Barn Foundation Problems?
Invest in a lasting repair for your architectural treasure
By David Aman
Are you the owner of an old empty dairy barn? Have you noticed some deterioration on the hill side of the foundation? It turns out that the heat from the long-time bovine residents prevented the water from freezing between the ramp and the foundation for the previous 100 years. With the cows gone, freeze-thaw cycles started working magic on your once sturdy building. It probably started with the rot in the sill beam that goes across the entrance to the upper floor which made the roof droop a little over where the doors used to be. This caused the gutter to drain in the same spot. The water worked its way between the foundation and your ramp and now you have a problem.
Don’t Panic! Don’t be tempted into making a form and pouring a concrete face against the crumbling part of the foundation. This would look good for a while until the concrete gets pushed also. This will either end up with your repair crumbling apart or the entire slab of heavy concrete falling inwards breaking pipes and posts and maybe your toes.
First, you should solve the problem. Stop the water from destroying your barn. You can fix the sill and raise the barn in this area to try to get the gutter to drain properly or you could take the gutter right off. Usually the gutter is no longer functioning anyway. Taking it off or having it replaced by a professional gutter company will take away the problem of the old gutter dumping all of the water from the roof right onto the area where your foundation is crumbling.
Looking to Restore Your Historic Barn?
The Barn Restoration program was created in 2000 to help preserve historic barns and protect agricultural landscapes throughout New York. In order to qualify for an income tax credit equal to 25% of the cost of rehabilitating historic barns the following rules apply:
- It must be a barn (defined as being built to house farm equipment, livestock or agricultural products). Buildings built for or converted to residential use are not eligible.
- The barn must meet the tax definition of income-producing (farming, rental, office, commercial).
- Tt must have been built or placed in agricultural service before 1936. Please note that Register-listed barns built after 1936 do not qualify for the New York State Historic Barns Tax Credit, even though they are officially designated as historic.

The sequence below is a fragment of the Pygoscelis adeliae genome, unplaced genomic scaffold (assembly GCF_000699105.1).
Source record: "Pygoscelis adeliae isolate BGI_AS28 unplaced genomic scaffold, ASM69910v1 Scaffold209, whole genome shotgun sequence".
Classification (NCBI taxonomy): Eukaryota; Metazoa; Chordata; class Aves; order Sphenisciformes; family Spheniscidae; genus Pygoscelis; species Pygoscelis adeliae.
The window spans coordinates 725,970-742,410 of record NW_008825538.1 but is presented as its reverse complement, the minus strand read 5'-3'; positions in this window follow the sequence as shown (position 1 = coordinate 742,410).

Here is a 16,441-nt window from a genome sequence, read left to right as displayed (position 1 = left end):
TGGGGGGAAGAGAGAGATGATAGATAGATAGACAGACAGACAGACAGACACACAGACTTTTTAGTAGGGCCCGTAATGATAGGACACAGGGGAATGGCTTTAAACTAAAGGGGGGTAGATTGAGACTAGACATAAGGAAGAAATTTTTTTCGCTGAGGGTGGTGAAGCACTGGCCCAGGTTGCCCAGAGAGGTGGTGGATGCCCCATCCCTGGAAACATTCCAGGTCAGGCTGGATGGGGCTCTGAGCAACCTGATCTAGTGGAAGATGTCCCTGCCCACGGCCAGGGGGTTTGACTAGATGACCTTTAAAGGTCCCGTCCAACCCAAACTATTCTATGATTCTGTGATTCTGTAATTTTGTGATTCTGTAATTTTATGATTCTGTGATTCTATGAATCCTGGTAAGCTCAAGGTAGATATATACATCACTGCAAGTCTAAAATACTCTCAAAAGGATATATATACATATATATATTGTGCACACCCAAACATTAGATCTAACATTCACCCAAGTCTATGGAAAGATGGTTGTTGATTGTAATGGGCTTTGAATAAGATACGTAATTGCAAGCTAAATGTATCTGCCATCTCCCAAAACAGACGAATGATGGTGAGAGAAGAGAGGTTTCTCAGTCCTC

- The rehabilitation cannot “materially alter the historic appearance” of the barn. That is it cannot change or destroy the important characteristics that make the building identifiable as a historic barn.
- Only costs incurred after January 1, 1997 are eligible.
Since all three methods usually cost the same, rebuilding the damaged area with the same rocks makes a better looking repair. Remove the old, loose rocks until only the good and strong part of the foundation remains. Then, rebuild the wall in the same style and strength as the original. The original foundations were usually about two feet thick and very rugged. Often the wall was built upon giant boulders which can be used to build off of. The object is to have a stable, strong repair that will last another 100 years.
There are people out there that see barns in this condition every day and are experts at fixing this exact problem. There are also people who build brand new house foundations daily and are not used to this type of repair. Don’t allow a mason to talk you into just having a block wall put in to solve the problem. A block wall that has not been filled with rebar and concrete has a lot of vertical strength but almost no strength to hold back the pressure from the dirt ramp. The repair will look great to begin with but it almost certainly will buckle if there is any pressure against it.
You may also be tempted to just place lumber under the floor joists and against the crumbling wall. This, you think, will have the double effect of holding up the floor joists so you can continue to drive in upstairs and it would hold the crumbling wall in place. This would be a temporary fix at best and will not hold back the pressure from the dirt ramp.
If you end up having a good repair done and stop the water from doing any more damage then you should be able to get another 100 years out of your barn.
Boy, they sure don’t make barns like they used to! You may not know it but you are the owner of an architectural treasure. Do you think a brand new pole barn will still be around 100 years from now?
David Aman owns Stone Works and has been repairing foundations and framing in old barns for 30 years. He works in western New York and can be reached at 585-905-0998 or firstname.lastname@example.org.